Kevin Na hangs the shirt he wore when he carded a 16 on the par-4 9th hole in 2011 on some trees near the fairway.
Kevin Na didn't have to wait eight years like Craig Stadler did.
On Monday, just 362 days removed from the ignominious 16 he made at the ninth hole of TPC San Antonio in the first round of the Valero Texas Open, Na returned to the scene of the "crime" -- armed with a chain saw.
Na's troubles that day started when he had to take an unplayable lie off the tee. He also whiffed a shot, took five from the forest and incurred a two-stroke penalty when the ball hit a tree and came back and hit him.
To add insult to injury, Na had to watch the video replay before signing his scorecard to make sure his count was correct. He thought he'd made 15 but it was actually a stroke higher, contributing to an 80 and missed cut.
The return visit was made because Na is hosting next week's edition of "Inside the PGA TOUR."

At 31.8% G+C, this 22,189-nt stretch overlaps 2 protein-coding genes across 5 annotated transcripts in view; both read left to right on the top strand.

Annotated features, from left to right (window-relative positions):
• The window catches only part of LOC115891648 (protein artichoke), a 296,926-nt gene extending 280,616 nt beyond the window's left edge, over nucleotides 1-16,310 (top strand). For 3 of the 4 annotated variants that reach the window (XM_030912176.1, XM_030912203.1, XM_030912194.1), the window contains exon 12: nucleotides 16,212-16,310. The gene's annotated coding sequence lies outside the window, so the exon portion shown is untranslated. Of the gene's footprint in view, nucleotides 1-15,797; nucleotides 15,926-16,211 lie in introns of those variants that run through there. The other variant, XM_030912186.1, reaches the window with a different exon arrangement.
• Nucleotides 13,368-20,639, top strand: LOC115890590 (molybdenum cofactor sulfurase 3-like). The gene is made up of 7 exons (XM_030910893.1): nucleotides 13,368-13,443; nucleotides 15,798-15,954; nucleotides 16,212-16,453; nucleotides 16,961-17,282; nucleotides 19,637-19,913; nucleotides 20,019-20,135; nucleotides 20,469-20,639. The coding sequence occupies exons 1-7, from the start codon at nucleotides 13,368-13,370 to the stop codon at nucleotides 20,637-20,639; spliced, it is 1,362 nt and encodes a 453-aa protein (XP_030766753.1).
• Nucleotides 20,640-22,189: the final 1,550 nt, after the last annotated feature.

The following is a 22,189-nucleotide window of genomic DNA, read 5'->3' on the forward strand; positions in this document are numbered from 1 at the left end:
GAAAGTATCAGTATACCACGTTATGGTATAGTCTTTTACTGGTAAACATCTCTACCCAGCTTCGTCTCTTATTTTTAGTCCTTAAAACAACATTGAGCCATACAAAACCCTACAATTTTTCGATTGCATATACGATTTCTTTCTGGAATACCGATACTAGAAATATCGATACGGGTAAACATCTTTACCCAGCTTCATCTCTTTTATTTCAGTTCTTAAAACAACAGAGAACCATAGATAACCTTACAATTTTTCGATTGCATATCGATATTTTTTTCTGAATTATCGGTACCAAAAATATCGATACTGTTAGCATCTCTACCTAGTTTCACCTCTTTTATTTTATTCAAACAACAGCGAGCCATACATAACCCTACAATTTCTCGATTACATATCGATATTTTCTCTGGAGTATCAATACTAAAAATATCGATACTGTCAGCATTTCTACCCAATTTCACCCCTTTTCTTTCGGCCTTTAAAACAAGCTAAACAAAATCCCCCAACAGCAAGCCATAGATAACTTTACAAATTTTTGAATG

"We were trying to come up with some creative and fun ideas to commemorate my performance on 9 last year and this seemed like a fun way to go back," Na told USA Today. "It was a lot of fun, that chainsaw had a pretty good kick to it."
Stadler's mishap came at Torrey Pines during the third round of the 1987 Shearson Lehman Brothers-Andy Williams San Diego Open. His tee shot on the 14th hole at Torrey Pines South had landed by a tree and he had to stand on his knees to get the ball under a low-hanging branch.
Before he hit the ball, though, Stadler placed a towel on the damp ground to protect his pants. He finished the round in second place but was disqualified after TV viewers called to protest that Stadler had improved his stance with the towel.